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IEEE 802.11

IEEE 802.11
IEEE 802.11 is a set of media access control (MAC) and physical layer (PHY) specifications for implementing wireless local area network (WLAN) computer communication in the 2.4, 3.6, 5 and 60 GHz frequency bands. They are created and maintained by the IEEE LAN/MAN Standards Committee (IEEE 802). The base version of the standard was released in 1997 and has had subsequent amendments. The standard and amendments provide the basis for wireless network products using the Wi-Fi brand. While each amendment is officially revoked when it is incorporated in the latest version of the standard, the corporate world tends to market to the revisions because they concisely denote capabilities of their products. As a result, in the market place, each revision tends to become its own standard. The LinksysWRT54G contains a router with an 802.11b/g radio and two antennae General description[edit] History[edit] 802.11 technology has its origins in a 1985 ruling by the U.S. Protocol[edit] 802.11b[edit]

http://en.wikipedia.org/wiki/IEEE_802.11

High-speed multimedia radio Basics[edit] Capabilities[edit] HSMM can support most of the traffic that the Internet currently does, including video chat, voice, instant messaging, the Web (HTTP), file transfer (FTP), and forums. Wi-Fi Wi-Fi, also spelled Wifi or WiFi, is a technology that allows an electronic device to exchange data or connect to the internet wirelessly using 2.4 GHz UHF and 5 GHz SHF radio waves. The name is a trademark name, and was stated to be a play on the audiophile term Hi-Fi. The Wi-Fi Alliance defines Wi-Fi as any "wireless local area network (WLAN) products that are based on the Institute of Electrical and Electronics Engineers' (IEEE) 802.11 standards".[1] However, since most modern WLANs are based on these standards, the term "Wi-Fi" is used in general English as a synonym for "WLAN". Only Wi-Fi products that complete Wi-Fi Alliance interoperability certification testing successfully may use the "Wi-Fi CERTIFIED" trademark. Depiction of a device sending information wirelessly to another device, both connected to the local network, in order to print a document.

IEEE 802.10 IEEE 802.10 is a former standard for security functions that could be used in both local area networks and metropolitan area networks based on IEEE 802 protocols. 802.10 specifies security association management and key management, as well as access control, data confidentiality and data integrity. The IEEE 802.10 standards were withdrawn in January 2004 and this working group of the IEEE 802 is not currently active. Security for wireless networks was standardized in 802.11i. The Cisco Inter-Switch Link (ISL) protocol for supporting VLANs on Ethernet and similar LAN technologies was based on IEEE 802.10; in this application 802.10 has largely been replaced by IEEE 802.1Q. The standard being developed has 8 parts:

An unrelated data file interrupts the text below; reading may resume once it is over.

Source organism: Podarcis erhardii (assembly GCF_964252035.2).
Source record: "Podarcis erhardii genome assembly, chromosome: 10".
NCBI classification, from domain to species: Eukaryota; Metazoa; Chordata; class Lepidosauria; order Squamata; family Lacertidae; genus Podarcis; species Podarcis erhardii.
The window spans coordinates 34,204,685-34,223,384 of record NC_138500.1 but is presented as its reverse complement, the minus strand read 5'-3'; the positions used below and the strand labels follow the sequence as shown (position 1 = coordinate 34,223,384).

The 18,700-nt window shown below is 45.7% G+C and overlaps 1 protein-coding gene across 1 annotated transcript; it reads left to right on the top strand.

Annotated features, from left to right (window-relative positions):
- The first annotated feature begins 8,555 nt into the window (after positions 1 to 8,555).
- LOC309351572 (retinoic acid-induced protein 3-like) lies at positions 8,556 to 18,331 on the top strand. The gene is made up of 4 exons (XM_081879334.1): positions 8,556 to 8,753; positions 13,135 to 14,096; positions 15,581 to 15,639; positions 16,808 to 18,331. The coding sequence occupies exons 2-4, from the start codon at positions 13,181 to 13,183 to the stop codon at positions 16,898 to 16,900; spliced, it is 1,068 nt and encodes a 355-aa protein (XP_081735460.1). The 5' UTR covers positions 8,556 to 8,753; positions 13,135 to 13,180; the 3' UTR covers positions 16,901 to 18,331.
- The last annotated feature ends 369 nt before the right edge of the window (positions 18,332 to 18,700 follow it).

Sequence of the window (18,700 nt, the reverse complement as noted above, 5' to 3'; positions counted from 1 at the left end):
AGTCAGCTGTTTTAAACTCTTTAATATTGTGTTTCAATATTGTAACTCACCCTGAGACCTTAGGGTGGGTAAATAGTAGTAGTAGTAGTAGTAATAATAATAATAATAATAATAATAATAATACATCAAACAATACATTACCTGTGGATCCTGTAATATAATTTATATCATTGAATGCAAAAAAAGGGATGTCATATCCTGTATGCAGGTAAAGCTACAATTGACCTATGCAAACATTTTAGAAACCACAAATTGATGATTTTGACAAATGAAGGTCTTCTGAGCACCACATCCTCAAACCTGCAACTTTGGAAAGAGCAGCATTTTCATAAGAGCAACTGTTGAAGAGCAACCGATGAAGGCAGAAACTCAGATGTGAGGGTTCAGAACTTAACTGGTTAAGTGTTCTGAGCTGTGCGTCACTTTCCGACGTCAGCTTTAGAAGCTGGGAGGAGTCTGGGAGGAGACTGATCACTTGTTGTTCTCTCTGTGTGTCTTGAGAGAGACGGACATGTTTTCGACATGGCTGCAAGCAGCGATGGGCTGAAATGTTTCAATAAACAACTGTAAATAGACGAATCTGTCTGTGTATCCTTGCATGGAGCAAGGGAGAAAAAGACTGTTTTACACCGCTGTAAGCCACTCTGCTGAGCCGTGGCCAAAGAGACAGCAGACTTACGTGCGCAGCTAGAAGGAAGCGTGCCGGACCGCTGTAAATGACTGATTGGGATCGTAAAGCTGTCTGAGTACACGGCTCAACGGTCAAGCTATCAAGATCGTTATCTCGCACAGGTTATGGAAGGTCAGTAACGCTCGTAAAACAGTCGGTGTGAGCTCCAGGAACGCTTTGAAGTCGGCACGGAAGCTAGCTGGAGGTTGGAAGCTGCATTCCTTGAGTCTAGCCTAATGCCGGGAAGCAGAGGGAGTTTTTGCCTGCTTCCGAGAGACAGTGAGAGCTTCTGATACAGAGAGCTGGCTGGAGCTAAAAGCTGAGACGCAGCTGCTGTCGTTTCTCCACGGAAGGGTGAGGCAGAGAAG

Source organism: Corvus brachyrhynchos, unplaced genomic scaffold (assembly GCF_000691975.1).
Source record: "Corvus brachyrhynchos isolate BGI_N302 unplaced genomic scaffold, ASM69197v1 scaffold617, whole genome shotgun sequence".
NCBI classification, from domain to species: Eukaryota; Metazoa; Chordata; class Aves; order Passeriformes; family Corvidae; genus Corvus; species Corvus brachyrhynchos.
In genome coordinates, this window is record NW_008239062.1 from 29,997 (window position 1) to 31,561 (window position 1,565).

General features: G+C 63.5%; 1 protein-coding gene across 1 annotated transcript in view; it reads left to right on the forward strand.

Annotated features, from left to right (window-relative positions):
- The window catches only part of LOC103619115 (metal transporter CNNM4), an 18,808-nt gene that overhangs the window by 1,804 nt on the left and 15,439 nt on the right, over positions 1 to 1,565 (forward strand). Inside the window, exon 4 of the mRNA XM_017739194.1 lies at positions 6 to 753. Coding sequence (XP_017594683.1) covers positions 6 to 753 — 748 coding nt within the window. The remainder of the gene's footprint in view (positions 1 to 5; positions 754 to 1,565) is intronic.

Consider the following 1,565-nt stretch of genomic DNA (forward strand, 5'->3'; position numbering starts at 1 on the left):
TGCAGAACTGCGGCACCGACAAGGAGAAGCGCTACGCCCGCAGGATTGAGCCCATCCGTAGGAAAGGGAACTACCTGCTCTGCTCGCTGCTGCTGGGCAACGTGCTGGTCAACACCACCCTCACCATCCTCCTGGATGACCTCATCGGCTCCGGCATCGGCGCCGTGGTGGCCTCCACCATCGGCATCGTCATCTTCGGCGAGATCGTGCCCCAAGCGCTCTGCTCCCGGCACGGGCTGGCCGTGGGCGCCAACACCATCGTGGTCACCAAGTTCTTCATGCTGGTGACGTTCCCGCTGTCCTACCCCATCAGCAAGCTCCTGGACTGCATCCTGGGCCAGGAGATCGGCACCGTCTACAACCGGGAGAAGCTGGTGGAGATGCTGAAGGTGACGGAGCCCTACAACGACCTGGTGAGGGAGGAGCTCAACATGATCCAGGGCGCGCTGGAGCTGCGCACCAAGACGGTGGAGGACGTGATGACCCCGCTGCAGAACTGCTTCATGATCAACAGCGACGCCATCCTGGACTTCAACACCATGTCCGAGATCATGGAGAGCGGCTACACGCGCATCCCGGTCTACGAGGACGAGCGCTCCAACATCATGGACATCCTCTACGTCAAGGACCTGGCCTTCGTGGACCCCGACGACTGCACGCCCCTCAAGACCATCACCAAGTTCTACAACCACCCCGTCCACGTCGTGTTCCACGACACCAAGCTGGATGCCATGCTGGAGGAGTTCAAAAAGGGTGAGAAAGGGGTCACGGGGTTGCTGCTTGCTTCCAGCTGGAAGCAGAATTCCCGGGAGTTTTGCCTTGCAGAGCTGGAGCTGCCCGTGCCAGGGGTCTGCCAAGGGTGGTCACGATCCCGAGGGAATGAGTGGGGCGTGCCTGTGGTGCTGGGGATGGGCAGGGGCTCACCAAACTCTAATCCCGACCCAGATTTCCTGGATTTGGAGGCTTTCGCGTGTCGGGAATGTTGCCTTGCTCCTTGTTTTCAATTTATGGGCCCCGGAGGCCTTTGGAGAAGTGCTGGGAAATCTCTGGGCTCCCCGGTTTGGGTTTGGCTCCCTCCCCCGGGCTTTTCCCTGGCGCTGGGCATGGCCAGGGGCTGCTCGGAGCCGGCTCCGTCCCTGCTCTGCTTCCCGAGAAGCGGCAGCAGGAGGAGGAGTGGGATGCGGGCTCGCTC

Hacking Techniques in Wireless Networks Prabhaker Mateti Department of Computer Science and EngineeringWright State UniversityDayton, Ohio 45435-0001 This article is scheduled to appear in “The Handbook of Information Security”, Hossein Bidgoli (Editor-in-Chief), John Wiley & Sons, Inc., 2005. 1. Introduction. 2

Firewall (computing) An illustration of where a firewall would be located in a network. In computing, a firewall is a software or hardware-based network security system that controls the incoming and outgoing network traffic by analyzing the data packets and determining whether they should be allowed through or not, based on applied rule set. A firewall establishes a barrier between a trusted, secure internal network and another network (e.g., the Internet) that is not assumed to be secure and trusted.[1] Firewall technology emerged in the late 1980s when the Internet was a fairly new technology in terms of its global use and connectivity. IEEE 802.9 The 802.9 Working Group of the IEEE 802 networking committee developed standards for integrated voice and data access over existing Category 3 twisted-pair network cable installations. Its major standard was usually known as isoEthernet. There was some vendor support for isoEthernet, but it lost in the marketplace due to the rapid adoption of Fast Ethernet and the working group was disbanded.

Invent Your Own Computer Games with Python - Chapters Chapter 1 Read online: Chapter 1 - Installing Python Videos: Chapter 2 Read online: Chapter 2 - The Interactive Shell Chapter 3 Proxy server Communication between two computers (shown in grey) connected through a third computer (shown in red) acting as a proxy. Note that Bob doesn't know whom the information is going to, which is why proxies can be used to protect privacy. Types of proxy[edit] A proxy server may reside on the user's local computer, or at various points between the user's computer and destination servers on the Internet. Forward proxies[edit] IEEE 802.6 IEEE 802.6 is a standard governed by the ANSI for Metropolitan Area Networks (MAN). It is an improvement of an older standard (also created by ANSI) which used the Fiber distributed data interface (FDDI) network structure. The FDDI-based standard failed due to its expensive implementation and lack of compatibility with current LAN standards. The IEEE 802.6 standard uses the Distributed Queue Dual Bus (DQDB) network form. This form supports 150 Mbit/s transfer rates. It consists of two unconnected unidirectional buses.

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